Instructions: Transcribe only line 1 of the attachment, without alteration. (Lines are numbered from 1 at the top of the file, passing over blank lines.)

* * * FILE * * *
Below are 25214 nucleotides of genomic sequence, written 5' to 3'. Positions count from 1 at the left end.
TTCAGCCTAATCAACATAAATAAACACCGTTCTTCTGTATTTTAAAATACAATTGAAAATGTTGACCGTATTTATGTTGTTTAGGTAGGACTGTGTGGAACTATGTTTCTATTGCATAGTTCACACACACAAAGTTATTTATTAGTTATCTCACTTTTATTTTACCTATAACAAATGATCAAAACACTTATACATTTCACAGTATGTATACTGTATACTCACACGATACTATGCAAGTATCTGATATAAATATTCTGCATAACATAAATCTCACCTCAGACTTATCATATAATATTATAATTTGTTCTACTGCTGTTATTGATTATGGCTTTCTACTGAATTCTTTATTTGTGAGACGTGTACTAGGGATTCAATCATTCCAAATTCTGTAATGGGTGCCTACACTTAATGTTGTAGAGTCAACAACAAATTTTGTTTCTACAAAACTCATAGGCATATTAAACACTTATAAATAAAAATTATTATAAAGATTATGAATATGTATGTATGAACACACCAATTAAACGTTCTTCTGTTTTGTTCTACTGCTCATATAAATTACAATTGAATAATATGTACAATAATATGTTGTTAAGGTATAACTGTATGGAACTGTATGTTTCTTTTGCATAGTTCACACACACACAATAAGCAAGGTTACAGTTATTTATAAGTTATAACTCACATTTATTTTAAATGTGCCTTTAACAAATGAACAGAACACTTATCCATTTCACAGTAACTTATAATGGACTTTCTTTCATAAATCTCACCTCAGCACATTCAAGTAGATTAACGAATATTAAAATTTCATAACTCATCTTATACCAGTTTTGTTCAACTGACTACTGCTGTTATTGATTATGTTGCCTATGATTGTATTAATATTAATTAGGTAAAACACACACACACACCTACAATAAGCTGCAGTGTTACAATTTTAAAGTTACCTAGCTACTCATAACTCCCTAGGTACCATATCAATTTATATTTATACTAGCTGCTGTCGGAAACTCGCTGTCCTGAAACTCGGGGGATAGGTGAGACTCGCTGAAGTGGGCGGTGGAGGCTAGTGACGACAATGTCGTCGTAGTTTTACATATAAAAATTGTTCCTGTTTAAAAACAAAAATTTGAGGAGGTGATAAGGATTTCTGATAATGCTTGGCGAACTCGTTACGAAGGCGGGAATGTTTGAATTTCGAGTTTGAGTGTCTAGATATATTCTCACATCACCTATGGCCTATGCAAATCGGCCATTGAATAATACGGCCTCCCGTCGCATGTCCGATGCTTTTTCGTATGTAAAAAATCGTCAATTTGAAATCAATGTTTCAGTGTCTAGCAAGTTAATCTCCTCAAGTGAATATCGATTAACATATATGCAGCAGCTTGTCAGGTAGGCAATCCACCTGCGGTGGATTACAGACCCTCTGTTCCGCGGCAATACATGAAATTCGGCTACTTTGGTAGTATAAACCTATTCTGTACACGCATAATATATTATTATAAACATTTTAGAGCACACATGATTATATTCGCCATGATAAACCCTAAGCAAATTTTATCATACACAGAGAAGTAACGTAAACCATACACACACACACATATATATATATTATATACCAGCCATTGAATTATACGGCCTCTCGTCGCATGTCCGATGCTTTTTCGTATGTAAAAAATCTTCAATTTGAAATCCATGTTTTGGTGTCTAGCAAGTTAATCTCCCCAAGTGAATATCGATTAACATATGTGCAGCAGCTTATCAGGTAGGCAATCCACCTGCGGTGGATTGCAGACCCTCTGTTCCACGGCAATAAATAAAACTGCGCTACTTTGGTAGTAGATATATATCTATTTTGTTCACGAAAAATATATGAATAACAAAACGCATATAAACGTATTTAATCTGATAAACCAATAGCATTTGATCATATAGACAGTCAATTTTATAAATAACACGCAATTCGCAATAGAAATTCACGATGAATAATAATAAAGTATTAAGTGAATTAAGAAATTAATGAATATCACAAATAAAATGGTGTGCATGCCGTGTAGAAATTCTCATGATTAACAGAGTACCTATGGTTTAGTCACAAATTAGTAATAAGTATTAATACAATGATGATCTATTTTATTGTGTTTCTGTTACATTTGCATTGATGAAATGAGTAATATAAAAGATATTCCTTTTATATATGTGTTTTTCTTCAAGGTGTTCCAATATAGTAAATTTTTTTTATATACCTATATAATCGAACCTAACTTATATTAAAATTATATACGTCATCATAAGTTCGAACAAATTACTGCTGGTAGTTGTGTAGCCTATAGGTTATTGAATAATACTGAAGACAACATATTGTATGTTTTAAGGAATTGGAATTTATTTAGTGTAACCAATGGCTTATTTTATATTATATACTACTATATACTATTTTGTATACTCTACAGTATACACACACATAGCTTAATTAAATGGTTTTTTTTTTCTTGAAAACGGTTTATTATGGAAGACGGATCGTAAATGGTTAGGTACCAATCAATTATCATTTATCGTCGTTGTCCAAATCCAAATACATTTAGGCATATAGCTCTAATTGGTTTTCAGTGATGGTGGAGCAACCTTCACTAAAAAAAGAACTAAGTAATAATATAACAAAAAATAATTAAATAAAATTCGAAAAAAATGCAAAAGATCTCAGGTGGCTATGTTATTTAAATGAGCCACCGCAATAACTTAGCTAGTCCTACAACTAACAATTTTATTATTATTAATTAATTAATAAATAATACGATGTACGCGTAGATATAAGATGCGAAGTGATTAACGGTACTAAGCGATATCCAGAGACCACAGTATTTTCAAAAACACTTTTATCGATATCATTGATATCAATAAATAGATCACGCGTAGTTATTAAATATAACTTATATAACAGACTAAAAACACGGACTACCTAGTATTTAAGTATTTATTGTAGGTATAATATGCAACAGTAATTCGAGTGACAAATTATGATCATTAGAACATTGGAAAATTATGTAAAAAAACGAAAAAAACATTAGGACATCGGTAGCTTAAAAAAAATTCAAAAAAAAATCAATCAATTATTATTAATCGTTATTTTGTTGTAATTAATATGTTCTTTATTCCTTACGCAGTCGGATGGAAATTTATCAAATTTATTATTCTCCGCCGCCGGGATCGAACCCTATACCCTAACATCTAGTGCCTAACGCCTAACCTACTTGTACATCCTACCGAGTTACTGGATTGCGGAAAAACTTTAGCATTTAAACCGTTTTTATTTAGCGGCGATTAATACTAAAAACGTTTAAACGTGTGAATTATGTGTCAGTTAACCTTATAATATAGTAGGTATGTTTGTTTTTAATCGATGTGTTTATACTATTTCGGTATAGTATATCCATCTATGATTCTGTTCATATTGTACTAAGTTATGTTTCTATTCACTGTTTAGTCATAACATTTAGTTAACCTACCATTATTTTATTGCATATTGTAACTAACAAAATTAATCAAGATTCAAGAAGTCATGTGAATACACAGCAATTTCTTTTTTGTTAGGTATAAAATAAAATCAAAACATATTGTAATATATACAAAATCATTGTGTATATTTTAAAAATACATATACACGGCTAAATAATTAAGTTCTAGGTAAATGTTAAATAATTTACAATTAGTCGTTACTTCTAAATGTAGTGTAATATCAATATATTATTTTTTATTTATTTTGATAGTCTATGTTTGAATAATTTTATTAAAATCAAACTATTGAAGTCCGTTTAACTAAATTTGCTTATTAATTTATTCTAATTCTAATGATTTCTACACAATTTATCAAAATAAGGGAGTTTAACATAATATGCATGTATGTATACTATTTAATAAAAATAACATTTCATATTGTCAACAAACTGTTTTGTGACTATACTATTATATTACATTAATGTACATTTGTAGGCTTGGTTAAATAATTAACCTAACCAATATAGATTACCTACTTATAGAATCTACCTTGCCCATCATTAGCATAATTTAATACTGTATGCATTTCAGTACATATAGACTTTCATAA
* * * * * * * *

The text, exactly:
Below are 25214 nucleotides of genomic sequence, written 5' to 3'. Positions count from 1 at the left end.